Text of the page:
Steinway Hall remained an important venue for the women’s rights movement through the late 19th and early 20th century.

As the repository of the Steinway Collection, we invite you to explore the papers, pictures and other materials of the Steinway family and their Steinway & Sons piano company.

To help you, we have prepared some wonderful webpages on The Women of Steinway and Sons, which offer a unique look into both women’s labor and craftsmanship at the Steinway factory, and the place of Steinway family women in the company’s business.

For more on the National Woman Suffrage Association, try here.

For more on Victoria Woodhull, try here and here.

Wednesday, February 17, 2016

Black History Month: The Story of John Louis Wilson, Jr. and the Harlem River Houses

Architect John L. Wilson, Jr. with Borough President 
David Dinkins, Chicago Mayor Harold Washington,
 and others at the 50th Anniversary of the Harlem River Houses
©New York City Housing Authority
"At the request of the Federal Government we are putting a negro architect on the Harlem-Macombs Place Project. His name [is] John Louis Wilson.”  Even setting aside the now offensive reference to an African American, this quote from a 1935 letter by Langdon Post (then head of the New York City Housing Authority) and the story behind it is shocking.  Or maybe it just should be.

The team initially selected to design project now known as the Harlem River Houses, did not include any African Americans, even though it was the first and premier public housing in Harlem, the heart of black culture in America.  The Harlem River Houses was intended to be a high profile and symbolic project: a statement of commitment to the black community in a time of segregated housing.  Even today, it is considered among the best designed housing ever built by government.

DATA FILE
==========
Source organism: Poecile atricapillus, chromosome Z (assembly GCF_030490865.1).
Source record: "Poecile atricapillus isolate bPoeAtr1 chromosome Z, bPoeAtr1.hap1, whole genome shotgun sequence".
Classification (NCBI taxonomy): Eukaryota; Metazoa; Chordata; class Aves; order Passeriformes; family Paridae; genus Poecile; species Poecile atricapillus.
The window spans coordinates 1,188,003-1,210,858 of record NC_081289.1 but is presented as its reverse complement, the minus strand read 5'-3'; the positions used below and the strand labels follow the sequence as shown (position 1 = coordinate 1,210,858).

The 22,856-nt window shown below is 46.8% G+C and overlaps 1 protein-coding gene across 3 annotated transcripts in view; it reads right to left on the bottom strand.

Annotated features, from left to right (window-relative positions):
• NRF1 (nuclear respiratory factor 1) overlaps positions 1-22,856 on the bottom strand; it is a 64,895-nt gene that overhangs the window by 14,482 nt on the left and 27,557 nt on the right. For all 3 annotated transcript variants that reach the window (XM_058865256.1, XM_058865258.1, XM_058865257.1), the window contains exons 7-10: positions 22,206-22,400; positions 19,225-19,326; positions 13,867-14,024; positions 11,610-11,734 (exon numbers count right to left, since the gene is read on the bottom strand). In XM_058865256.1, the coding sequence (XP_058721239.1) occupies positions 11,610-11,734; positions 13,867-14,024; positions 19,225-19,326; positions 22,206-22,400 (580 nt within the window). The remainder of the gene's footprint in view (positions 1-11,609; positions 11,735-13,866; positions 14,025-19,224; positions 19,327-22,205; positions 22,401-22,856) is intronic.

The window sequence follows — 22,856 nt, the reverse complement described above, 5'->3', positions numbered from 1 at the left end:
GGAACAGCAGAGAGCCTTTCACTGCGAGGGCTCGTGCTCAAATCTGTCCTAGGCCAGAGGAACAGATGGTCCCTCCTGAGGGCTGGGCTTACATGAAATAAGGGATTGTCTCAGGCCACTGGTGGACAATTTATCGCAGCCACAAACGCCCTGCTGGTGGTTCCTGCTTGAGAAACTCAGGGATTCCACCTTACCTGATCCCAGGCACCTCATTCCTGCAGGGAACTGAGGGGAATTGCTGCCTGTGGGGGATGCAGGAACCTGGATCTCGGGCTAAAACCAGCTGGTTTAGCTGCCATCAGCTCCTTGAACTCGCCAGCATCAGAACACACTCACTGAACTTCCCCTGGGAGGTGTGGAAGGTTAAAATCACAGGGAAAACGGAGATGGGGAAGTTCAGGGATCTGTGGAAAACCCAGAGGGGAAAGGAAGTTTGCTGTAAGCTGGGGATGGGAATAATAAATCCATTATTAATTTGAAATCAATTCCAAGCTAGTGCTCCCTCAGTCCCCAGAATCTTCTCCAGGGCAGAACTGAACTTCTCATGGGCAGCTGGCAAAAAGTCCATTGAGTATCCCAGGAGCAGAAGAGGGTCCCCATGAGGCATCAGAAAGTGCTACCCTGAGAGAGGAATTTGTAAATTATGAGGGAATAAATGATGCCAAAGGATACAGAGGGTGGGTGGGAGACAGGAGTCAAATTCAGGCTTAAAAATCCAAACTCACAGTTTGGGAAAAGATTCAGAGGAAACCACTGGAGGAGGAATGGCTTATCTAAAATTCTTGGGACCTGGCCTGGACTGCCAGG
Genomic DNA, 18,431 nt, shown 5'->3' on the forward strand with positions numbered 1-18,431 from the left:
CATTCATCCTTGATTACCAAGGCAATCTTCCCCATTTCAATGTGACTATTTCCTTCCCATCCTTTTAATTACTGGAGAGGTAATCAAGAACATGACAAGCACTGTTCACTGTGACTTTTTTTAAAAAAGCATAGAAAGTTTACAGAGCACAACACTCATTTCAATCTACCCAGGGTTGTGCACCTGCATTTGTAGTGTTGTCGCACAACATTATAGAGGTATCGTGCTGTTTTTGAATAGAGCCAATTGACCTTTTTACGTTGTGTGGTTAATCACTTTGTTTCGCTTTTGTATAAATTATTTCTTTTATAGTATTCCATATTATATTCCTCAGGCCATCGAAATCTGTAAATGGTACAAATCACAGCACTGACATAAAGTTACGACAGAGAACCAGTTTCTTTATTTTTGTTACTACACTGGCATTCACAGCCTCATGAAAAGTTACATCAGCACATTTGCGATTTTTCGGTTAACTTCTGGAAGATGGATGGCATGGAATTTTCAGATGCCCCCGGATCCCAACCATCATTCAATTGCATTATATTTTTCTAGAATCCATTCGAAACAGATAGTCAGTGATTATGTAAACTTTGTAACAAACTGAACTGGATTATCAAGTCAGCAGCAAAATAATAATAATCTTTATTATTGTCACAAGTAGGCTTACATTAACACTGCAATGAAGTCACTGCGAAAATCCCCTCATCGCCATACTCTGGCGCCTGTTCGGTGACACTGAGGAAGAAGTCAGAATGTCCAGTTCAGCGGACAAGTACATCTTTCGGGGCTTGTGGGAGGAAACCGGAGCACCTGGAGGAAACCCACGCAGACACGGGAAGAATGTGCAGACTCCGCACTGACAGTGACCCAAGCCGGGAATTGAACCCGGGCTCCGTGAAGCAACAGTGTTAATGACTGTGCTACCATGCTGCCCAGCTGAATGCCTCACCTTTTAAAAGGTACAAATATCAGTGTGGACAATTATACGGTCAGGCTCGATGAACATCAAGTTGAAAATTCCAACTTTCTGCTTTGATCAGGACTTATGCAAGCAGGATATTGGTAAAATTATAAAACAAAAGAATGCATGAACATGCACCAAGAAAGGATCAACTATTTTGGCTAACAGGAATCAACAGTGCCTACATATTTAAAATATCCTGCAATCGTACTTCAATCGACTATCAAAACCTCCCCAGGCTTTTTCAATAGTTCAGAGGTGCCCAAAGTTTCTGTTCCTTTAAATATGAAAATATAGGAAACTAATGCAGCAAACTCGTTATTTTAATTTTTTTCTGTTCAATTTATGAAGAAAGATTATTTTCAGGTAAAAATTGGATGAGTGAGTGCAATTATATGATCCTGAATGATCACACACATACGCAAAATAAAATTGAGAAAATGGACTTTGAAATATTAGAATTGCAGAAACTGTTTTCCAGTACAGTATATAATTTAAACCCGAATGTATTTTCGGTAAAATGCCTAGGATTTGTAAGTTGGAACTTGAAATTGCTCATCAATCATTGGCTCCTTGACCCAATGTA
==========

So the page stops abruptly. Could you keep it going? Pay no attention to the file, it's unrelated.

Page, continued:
Architects Rendering of Harlem River Houses
©New York City Housing Authority
It took federal intervention for Wilson to be added to the team.  Some of the white architects, while denying personal racism, complained that Wilson’s appointment set a bad precedent because he had not participated in the initial qualifying competition.  And they decided that Wilson’s share of the profits would be 1/3 less than their own, justifying this with an unlikely estimate of the work remaining on the project as of Wilson’s appointment. 

The Housing Authority identified only two qualified black architects to fill the post.  John Louis Wilson, Jr. was unquestionably qualified.  He was the first black graduate of Columbia University’s prestigious School of Architecture, graduating in 1928 and fully licensed by 1930.  The other candidate was already working on another federal project, perhaps because it was so hard for black professionals to find work in the private sector. 

We have collected a great many resources for you to explore the history of John Louis Wilson, Jr. and the Harlem River Houses. 
  • Here is the in depth story of Mr. Wilson and the Harlem River Houses, including photos, documents and news clippings.
  • Here is the 1935 letter confirming Wilson’s appointment to the Harlem River Houses project, along with the responses by the original architects team.  We are proud to be the official repository of the New York City Housing Authority, from which these letters are selected.  The collection can be further explored here.  
  • Although not available online, we also have in our LaGuardia Collection an oral history interview with John L. Wilson himself, conducted by Professor Richard K. Lieberman (Director of the LaGuardia and Wagner Archives), and recorded during a class at LaGuardia Community College.